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ture Hall of Famer Chief Bender picked up a reputation as the best golfer in the American League. According to Ryne Sandberg, now the manager of the Philadelphia Phillies, “At the end of the day, the more work you put in, the harder you apply yourself, and the better concentration and focus you have, the better golfer or baseball player you will be. There’s no better feeling than hitting a 300-yard drive.” The long-time second baseman of the Chicago Cubs likes the Leatherstocking course. “It has the feel of an old-time course,” he says. “It goes with the feel of Cooperstown; it’s a little nostalgic.” Palmer once won the Hall of Fame Induction Weekend tournament by distracting his closest competitor, the newly-elected Fingers. “We were neck-and-neck going into the 13th or 14th hole,” Palmer recalled, “so I asked him what he was going to talk about in his speech. He hit the next one out of bounds.” Fans seeking pictures and autographs gather to watch the stars play from a distance but are prohibited from stepping foot on the links during the tournament. Among the Babe Ruth golf trophies on display in the Hall of Fame is a tiny piece given by the St. Albans Golf Club for a hole-in-one on April 11, 1940. “I used a No. 3 wood and that ball scooted for the hole like one of Carl Hubbell’s fast ones for the plate,” Ruth recalled. While Ruth enjoyed playing, Ty Cobb considered good golf a personal necessity – especially against the fun-loving Ruth. Cobb best Ruth in a bestof-three USO fundraiser in 1941 and cherished the victory. “I’m beginning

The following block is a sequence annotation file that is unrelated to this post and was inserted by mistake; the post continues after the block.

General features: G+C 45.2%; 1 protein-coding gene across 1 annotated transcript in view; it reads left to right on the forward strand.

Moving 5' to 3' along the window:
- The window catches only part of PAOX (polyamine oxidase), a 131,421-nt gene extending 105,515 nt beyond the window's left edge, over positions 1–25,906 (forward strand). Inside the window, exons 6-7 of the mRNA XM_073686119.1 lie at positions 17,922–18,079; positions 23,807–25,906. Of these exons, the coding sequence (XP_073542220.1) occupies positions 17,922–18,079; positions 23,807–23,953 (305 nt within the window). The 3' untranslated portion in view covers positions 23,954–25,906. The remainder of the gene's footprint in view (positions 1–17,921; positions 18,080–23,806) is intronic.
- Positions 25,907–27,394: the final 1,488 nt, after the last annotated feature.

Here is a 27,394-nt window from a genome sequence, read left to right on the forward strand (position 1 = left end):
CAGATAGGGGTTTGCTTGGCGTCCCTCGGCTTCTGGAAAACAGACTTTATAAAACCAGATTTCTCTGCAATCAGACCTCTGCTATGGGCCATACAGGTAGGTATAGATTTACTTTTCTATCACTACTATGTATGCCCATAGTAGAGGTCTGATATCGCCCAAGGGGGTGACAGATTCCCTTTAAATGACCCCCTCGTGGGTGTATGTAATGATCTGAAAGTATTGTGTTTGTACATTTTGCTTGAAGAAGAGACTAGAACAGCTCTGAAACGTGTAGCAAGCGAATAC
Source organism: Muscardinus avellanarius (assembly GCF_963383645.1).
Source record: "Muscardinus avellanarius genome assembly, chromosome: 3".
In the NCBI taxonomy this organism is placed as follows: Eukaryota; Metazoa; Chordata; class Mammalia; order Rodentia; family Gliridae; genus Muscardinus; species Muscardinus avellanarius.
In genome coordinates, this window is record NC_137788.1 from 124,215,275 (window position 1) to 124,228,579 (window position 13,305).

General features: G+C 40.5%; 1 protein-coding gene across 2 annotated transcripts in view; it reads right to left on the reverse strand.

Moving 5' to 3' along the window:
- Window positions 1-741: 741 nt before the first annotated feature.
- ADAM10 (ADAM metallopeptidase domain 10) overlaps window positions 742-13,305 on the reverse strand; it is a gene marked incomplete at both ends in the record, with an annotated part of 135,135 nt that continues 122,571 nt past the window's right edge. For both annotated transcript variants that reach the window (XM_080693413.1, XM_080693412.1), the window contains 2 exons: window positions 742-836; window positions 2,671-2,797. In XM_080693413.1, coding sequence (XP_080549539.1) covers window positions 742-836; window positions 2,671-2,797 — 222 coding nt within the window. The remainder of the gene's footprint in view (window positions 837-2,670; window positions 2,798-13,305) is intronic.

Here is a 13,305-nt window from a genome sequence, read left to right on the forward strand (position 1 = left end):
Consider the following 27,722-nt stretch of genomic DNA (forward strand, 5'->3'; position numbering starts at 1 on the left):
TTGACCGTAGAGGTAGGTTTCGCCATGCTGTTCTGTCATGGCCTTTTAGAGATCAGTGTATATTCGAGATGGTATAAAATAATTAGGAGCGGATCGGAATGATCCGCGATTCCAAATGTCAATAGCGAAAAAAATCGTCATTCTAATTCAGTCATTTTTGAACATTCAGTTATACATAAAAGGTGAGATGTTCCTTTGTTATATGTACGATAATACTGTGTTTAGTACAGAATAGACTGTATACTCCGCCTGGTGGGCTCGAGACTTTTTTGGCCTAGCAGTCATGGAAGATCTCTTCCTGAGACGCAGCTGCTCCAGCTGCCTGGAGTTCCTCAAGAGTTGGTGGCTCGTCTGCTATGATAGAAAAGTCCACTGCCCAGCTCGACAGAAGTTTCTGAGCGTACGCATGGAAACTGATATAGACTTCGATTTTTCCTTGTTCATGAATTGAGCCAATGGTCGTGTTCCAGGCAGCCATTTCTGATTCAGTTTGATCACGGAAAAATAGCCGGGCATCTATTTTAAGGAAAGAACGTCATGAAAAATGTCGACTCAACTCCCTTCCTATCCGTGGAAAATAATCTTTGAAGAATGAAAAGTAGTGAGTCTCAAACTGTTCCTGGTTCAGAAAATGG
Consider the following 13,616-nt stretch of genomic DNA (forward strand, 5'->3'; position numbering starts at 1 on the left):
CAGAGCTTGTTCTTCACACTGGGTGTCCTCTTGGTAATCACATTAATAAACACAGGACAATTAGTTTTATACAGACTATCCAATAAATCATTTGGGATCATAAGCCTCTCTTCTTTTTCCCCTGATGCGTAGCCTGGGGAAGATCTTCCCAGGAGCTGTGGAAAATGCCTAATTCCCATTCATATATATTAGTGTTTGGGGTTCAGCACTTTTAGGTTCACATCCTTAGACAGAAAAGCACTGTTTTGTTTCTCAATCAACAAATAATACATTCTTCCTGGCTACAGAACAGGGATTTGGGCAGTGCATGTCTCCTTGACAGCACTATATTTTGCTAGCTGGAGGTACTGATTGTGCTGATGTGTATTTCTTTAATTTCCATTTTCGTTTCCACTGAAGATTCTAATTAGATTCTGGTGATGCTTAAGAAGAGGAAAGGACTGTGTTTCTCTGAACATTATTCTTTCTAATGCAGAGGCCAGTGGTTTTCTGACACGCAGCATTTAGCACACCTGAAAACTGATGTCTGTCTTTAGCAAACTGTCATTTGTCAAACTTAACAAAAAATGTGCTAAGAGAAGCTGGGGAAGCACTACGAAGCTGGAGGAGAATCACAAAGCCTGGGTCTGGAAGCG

to take it more seriously than those 12 batting titles I won,” he said. Both Cobb and Ruth benefitted from blue laws that kept ballparks shuttered on Sundays – giving them more time on the links. Today’s ballplayer-golfers have tighter schedules. Rest assured, however, that they will be on the links of the Otsego Golf Club during the last full weekend of July. That’s when the elite of the baseball world show they can swing a mean golf club too. Founded in 1894, the Leatherstocking course has maintained a nine-hole format since 1907. The original course design is retained only in the first hole but none of the famous athletes complain. They’re all having too much fun. Baseball writer Dan Schlossberg began writing in his native New Jersey in 1969. He is the author of 37 books, all on baseball, and a contributor to USA TODAY Sports Weekly and MLB.com. E.mail him at firstname.lastname@example.org.
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